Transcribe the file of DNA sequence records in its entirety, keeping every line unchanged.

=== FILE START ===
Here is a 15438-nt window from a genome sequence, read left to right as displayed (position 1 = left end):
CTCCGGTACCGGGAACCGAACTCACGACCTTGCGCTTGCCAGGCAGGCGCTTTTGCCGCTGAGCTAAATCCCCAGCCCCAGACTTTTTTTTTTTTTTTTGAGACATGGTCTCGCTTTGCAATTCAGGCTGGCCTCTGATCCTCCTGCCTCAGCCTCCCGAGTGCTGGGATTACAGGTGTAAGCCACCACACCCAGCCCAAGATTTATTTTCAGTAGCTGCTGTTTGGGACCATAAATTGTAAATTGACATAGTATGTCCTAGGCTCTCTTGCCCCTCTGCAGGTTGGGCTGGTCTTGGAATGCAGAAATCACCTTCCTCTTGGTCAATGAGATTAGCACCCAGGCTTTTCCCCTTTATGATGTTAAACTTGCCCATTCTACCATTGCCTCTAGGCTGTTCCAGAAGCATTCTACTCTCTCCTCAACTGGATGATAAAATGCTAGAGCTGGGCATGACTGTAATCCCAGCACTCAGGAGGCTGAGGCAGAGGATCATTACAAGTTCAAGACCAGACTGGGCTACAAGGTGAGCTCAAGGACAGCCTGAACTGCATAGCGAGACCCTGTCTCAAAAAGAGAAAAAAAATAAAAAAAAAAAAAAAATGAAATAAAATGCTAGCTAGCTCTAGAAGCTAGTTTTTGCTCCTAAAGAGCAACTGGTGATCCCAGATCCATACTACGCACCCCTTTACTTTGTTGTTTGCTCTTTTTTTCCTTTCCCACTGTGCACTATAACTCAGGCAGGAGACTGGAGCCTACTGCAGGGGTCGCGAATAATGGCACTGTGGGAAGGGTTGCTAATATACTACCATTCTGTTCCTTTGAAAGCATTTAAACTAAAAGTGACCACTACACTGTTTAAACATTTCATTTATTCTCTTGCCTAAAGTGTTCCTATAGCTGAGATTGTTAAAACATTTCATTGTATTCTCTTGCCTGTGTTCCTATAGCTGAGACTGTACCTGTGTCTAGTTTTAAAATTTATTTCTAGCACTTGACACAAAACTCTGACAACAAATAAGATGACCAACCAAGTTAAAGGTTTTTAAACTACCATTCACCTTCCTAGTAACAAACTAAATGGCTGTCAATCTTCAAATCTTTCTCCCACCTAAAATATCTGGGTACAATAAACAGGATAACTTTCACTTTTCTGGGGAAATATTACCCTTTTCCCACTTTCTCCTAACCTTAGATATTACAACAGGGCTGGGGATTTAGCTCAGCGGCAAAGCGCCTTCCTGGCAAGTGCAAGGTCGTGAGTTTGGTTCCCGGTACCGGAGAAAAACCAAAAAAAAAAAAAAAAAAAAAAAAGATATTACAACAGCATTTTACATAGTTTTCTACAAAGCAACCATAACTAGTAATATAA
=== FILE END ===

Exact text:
Here is a 15438-nt window from a genome sequence, read left to right as displayed (position 1 = left end):
CTCCGGTACCGGGAACCGAACTCACGACCTTGCGCTTGCCAGGCAGGCGCTTTTGCCGCTGAGCTAAATCCCCAGCCCCAGACTTTTTTTTTTTTTTTTGAGACATGGTCTCGCTTTGCAATTCAGGCTGGCCTCTGATCCTCCTGCCTCAGCCTCCCGAGTGCTGGGATTACAGGTGTAAGCCACCACACCCAGCCCAAGATTTATTTTCAGTAGCTGCTGTTTGGGACCATAAATTGTAAATTGACATAGTATGTCCTAGGCTCTCTTGCCCCTCTGCAGGTTGGGCTGGTCTTGGAATGCAGAAATCACCTTCCTCTTGGTCAATGAGATTAGCACCCAGGCTTTTCCCCTTTATGATGTTAAACTTGCCCATTCTACCATTGCCTCTAGGCTGTTCCAGAAGCATTCTACTCTCTCCTCAACTGGATGATAAAATGCTAGAGCTGGGCATGACTGTAATCCCAGCACTCAGGAGGCTGAGGCAGAGGATCATTACAAGTTCAAGACCAGACTGGGCTACAAGGTGAGCTCAAGGACAGCCTGAACTGCATAGCGAGACCCTGTCTCAAAAAGAGAAAAAAAATAAAAAAAAAAAAAAAATGAAATAAAATGCTAGCTAGCTCTAGAAGCTAGTTTTTGCTCCTAAAGAGCAACTGGTGATCCCAGATCCATACTACGCACCCCTTTACTTTGTTGTTTGCTCTTTTTTTCCTTTCCCACTGTGCACTATAACTCAGGCAGGAGACTGGAGCCTACTGCAGGGGTCGCGAATAATGGCACTGTGGGAAGGGTTGCTAATATACTACCATTCTGTTCCTTTGAAAGCATTTAAACTAAAAGTGACCACTACACTGTTTAAACATTTCATTTATTCTCTTGCCTAAAGTGTTCCTATAGCTGAGATTGTTAAAACATTTCATTGTATTCTCTTGCCTGTGTTCCTATAGCTGAGACTGTACCTGTGTCTAGTTTTAAAATTTATTTCTAGCACTTGACACAAAACTCTGACAACAAATAAGATGACCAACCAAGTTAAAGGTTTTTAAACTACCATTCACCTTCCTAGTAACAAACTAAATGGCTGTCAATCTTCAAATCTTTCTCCCACCTAAAATATCTGGGTACAATAAACAGGATAACTTTCACTTTTCTGGGGAAATATTACCCTTTTCCCACTTTCTCCTAACCTTAGATATTACAACAGGGCTGGGGATTTAGCTCAGCGGCAAAGCGCCTTCCTGGCAAGTGCAAGGTCGTGAGTTTGGTTCCCGGTACCGGAGAAAAACCAAAAAAAAAAAAAAAAAAAAAAAAGATATTACAACAGCATTTTACATAGTTTTCTACAAAGCAACCATAACTAGTAATATAA